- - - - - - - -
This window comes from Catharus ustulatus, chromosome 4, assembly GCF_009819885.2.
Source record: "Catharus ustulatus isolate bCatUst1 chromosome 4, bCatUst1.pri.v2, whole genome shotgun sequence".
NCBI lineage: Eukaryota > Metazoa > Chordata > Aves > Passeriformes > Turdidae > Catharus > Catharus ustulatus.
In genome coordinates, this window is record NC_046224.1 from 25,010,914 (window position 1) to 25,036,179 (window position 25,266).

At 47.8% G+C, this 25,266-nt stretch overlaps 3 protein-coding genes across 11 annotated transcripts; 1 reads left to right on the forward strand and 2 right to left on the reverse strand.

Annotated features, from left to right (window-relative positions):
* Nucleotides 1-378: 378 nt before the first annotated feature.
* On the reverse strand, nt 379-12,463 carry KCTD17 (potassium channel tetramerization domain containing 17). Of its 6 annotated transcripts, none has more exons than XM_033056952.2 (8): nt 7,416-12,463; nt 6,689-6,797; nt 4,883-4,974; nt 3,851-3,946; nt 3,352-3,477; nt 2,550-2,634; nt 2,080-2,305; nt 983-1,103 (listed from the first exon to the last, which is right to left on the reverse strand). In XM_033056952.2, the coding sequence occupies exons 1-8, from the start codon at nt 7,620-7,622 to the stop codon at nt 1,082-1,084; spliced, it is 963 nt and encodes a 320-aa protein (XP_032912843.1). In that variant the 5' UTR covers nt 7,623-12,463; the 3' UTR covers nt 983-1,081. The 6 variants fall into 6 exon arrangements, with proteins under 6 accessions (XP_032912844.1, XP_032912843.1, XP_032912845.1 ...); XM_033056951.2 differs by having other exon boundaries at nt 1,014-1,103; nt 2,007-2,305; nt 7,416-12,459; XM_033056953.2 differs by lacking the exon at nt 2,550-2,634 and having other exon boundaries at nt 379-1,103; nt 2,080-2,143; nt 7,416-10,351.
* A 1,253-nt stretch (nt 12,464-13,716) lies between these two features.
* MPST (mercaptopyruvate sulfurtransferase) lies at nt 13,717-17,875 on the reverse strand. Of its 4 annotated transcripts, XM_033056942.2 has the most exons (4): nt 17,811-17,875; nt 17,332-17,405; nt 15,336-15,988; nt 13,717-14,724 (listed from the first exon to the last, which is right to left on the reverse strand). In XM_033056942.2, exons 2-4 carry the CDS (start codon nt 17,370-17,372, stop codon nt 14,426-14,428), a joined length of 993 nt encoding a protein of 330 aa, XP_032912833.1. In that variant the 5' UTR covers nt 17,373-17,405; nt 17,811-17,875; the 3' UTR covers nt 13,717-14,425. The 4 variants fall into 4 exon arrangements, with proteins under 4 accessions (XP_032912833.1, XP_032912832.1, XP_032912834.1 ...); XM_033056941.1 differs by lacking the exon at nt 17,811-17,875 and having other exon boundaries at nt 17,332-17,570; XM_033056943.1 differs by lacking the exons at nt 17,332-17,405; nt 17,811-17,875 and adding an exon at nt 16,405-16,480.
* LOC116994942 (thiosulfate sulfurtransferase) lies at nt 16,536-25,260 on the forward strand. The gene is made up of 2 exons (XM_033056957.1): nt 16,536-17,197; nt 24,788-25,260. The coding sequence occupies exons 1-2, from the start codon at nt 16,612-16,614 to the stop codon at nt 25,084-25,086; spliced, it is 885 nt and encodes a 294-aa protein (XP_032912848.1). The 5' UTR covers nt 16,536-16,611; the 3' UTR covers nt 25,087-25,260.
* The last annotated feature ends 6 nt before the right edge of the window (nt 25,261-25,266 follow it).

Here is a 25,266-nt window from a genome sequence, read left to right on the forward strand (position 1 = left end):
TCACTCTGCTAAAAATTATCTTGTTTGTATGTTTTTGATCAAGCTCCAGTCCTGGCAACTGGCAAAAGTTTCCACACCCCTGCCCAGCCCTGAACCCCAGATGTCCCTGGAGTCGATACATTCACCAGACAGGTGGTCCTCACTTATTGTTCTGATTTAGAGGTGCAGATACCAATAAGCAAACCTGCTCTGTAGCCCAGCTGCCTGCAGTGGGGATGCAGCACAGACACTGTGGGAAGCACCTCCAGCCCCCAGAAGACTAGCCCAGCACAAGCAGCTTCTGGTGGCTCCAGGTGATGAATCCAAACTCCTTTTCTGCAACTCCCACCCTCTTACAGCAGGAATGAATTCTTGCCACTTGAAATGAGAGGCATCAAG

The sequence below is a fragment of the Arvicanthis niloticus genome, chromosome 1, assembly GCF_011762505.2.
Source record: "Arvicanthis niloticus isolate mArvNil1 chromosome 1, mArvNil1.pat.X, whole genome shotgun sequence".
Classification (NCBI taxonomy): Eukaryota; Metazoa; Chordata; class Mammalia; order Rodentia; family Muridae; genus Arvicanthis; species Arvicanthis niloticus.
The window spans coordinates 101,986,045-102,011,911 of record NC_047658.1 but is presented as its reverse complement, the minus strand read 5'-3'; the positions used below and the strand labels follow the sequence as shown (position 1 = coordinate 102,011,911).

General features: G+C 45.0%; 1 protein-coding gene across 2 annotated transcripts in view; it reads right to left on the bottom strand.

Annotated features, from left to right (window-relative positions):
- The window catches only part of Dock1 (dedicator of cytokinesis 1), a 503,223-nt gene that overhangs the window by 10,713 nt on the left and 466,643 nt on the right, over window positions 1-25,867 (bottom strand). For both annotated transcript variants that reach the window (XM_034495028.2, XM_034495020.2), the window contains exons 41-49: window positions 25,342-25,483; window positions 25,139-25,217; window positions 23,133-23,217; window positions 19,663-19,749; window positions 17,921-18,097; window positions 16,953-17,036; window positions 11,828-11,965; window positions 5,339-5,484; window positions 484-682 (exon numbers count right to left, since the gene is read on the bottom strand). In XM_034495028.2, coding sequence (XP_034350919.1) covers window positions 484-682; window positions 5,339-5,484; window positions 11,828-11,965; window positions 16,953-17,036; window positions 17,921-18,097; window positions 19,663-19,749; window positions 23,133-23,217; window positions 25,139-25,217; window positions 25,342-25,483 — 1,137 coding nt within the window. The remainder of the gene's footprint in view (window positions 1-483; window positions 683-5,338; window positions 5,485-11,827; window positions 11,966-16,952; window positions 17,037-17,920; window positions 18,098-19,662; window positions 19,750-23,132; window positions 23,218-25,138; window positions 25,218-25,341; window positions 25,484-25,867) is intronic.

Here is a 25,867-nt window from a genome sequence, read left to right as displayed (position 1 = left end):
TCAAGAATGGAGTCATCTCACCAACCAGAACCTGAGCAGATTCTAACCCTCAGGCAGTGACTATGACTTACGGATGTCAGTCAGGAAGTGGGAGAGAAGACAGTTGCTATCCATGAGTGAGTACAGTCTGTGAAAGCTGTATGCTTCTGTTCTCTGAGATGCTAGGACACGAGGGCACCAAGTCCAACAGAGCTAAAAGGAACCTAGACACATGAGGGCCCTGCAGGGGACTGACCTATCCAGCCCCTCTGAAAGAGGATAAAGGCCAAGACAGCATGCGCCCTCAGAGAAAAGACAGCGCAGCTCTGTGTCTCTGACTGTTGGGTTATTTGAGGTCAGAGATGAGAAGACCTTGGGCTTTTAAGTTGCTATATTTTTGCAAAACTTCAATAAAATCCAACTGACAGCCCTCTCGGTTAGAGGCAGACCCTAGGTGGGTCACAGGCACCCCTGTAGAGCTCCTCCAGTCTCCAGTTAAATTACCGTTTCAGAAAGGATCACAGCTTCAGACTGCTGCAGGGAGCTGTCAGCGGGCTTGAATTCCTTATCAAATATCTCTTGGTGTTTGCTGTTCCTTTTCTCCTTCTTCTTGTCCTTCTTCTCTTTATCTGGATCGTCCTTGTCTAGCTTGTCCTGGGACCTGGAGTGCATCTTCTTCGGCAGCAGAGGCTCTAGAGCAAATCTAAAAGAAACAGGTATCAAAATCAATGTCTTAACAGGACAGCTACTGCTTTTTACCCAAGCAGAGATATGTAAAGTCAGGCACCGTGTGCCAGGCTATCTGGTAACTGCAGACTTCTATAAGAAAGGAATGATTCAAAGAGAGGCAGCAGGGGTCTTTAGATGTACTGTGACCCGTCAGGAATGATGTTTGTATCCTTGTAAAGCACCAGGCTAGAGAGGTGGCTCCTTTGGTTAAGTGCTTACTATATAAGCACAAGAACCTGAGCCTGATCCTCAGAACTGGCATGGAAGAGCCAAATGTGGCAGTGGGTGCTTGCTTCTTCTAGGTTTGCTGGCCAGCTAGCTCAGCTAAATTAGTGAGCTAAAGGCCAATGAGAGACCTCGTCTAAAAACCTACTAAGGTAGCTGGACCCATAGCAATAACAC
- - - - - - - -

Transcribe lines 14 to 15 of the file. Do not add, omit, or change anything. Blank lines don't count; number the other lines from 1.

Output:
TCACTCTGCTAAAAATTATCTTGTTTGTATGTTTTTGATCAAGCTCCAGTCCTGGCAACTGGCAAAAGTTTCCACACCCCTGCCCAGCCCTGAACCCCAGATGTCCCTGGAGTCGATACATTCACCAGACAGGTGGTCCTCACTTATTGTTCTGATTTAGAGGTGCAGATACCAATAAGCAAACCTGCTCTGTAGCCCAGCTGCCTGCAGTGGGGATGCAGCACAGACACTGTGGGAAGCACCTCCAGCCCCCAGAAGACTAGCCCAGCACAAGCAGCTTCTGGTGGCTCCAGGTGATGAATCCAAACTCCTTTTCTGCAACTCCCACCCTCTTACAGCAGGAATGAATTCTTGCCACTTGAAATGAGAGGCATCAAG

The sequence below is a fragment of the Arvicanthis niloticus genome, chromosome 1, assembly GCF_011762505.2.